Often times, some of our best ideas come by accident or necessity rather than deliberation. What’s the best idea you’ve stumbled upon while working on indie games?

Probably the random encounter cap. I was all for having monsters chase the player around in dungeons, but it turned out to be more work and time than I wanted to spend for that one feature. Random encounters are much easier to implement, but players tend to hate them. While I was trying to come up with a way to make random encounters less reviled, I came up with the idea of implementing random encounter limits in each dungeon and it turned out to be one of the most popular features in our RPGs.

After your second successful release with Cthulhu Saves the World, you started getting a lot of people asking for a job at Zeboyd Games, even saying they would work for free. Obviously, there’s a lot of people who want to get into making games and feel they have at least some skill or value to offer but aren’t sure how to break into the business. What advice would you give to them?

Stop talking about it and just do it. Make a game. Not only do you gain a lot of experience from making a game that you can’t get any other way, not only does it provide a good example of your talents to potential employers and teams, but it also proves that you can actually finish something. If you have the determination to start a project and actually finish it, that alone makes you stand out above the crowd.

( ~ )

Do you know someone who is doing cool things and might want to talk about it? Let me know at tylee85 [at] gmail [dot] com.


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At Flunking Sainthood, author Philip Yancey on writing:

I divide the process into three parts: getting ready to write (40%), writing (20%), and cleaning it up (40%). I find the interview and research process, the first 40%, relaxing and enjoyable. The 20% of time spent composing is all psychosis. I don’t even subject my wife to it. I go to a cabin in the mountains. I don’t shave. I’ll go a week without speaking to a single person, except maybe a store clerk. I work really long hours just pounding out junk. The final 40%, the editing process, is very relaxed and enjoyable, because I began my career as an editor.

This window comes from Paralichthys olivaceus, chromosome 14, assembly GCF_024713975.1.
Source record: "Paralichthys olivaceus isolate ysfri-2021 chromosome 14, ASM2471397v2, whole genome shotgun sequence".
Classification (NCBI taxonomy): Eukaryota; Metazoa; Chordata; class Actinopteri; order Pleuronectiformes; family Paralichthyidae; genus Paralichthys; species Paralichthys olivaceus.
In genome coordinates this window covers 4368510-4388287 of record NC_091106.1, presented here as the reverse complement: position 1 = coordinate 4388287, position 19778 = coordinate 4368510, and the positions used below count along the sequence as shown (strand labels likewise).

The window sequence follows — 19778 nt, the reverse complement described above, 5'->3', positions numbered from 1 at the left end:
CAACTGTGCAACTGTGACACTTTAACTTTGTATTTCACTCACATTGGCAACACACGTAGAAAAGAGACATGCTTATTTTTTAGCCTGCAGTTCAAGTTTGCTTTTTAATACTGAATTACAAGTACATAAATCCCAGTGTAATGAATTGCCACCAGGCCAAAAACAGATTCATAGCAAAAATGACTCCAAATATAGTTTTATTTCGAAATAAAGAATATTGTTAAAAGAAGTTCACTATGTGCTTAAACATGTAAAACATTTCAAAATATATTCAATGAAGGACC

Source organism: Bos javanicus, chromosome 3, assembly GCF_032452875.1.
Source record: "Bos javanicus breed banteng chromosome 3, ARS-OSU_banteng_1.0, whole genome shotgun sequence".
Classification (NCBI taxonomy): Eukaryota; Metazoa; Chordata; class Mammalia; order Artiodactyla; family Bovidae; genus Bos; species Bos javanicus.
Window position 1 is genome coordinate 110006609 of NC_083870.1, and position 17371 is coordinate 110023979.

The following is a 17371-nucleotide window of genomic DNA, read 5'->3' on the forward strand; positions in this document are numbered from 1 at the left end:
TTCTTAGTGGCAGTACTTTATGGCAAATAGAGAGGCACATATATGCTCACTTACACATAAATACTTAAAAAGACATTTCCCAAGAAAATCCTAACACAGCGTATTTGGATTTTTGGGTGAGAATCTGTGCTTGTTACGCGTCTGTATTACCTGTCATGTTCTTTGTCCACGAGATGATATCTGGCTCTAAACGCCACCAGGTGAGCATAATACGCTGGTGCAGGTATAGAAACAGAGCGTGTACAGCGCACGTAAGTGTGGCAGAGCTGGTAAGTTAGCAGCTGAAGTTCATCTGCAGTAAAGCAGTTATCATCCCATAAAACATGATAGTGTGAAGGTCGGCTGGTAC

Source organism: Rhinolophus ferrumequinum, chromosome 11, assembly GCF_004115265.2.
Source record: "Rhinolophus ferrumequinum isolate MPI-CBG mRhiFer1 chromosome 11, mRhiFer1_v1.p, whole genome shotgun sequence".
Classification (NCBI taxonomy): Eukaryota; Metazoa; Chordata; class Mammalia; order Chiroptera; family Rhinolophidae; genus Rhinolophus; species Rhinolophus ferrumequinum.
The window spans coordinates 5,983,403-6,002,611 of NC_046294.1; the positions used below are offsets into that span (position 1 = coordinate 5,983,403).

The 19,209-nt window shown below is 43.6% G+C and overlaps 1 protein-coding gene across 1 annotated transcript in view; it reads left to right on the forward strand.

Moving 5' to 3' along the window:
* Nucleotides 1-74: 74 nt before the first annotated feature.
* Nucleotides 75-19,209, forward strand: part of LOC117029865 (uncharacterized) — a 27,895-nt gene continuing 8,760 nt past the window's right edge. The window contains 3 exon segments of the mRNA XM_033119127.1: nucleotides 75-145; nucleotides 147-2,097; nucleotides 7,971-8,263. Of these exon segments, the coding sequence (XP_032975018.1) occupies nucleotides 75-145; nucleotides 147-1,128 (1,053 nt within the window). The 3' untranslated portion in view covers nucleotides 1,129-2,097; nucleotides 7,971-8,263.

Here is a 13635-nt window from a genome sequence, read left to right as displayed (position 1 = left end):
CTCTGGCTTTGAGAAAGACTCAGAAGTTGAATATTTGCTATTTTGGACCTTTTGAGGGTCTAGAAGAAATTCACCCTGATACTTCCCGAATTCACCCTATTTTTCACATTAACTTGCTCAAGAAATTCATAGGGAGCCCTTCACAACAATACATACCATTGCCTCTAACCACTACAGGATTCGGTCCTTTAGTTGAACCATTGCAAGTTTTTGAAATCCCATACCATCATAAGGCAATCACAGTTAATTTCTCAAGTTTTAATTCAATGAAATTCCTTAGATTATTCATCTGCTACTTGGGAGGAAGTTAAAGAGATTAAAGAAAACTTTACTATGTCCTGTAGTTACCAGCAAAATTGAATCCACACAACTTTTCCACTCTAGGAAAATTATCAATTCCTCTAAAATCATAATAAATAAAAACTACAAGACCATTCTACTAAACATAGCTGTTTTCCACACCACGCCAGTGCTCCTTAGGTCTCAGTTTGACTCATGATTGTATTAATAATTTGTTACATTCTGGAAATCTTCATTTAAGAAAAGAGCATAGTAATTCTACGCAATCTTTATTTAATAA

Yes, this is absolutely true. Writing is psychosis. At least for me, and apparently for Phillip Yancey.

Which is why I’m not sure how I feel about Nanowrimo concluding at the same time I study for my finals.

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The poetry of small spaces

For a while, the wife and I shared a twin bed. We’re both small people, but even then we couldn’t fit on the twin bed unless we cuddled. Because of this, I have a fond memory of twin beds, mostly because even if you were totally mad at each other, you had to cuddle and somehow, cuddling makes things a little better.

However, my wife doesn’t like beds because they take up a lot of space. I don’t mind sleeping on our futon on the floor (in fact, I do enjoy it quite a bit), but with beds like these, I think even my wife wouldn’t object to build one or two of them. Poetry creates artificial constraints in how one communicates an idea; because of this, creativity flourishes within the constraints. Sometimes, figuring out how to live in a small space feels like interior design poetry. Large, cavernous homes make me feel oddly isolated and alone. In contrast, it’s comforting that while I’m writing, she’s only six feet away, knitting. At least for us, sharing a twin bed or sharing a small room brings us closer together, no matter how we might have felt before.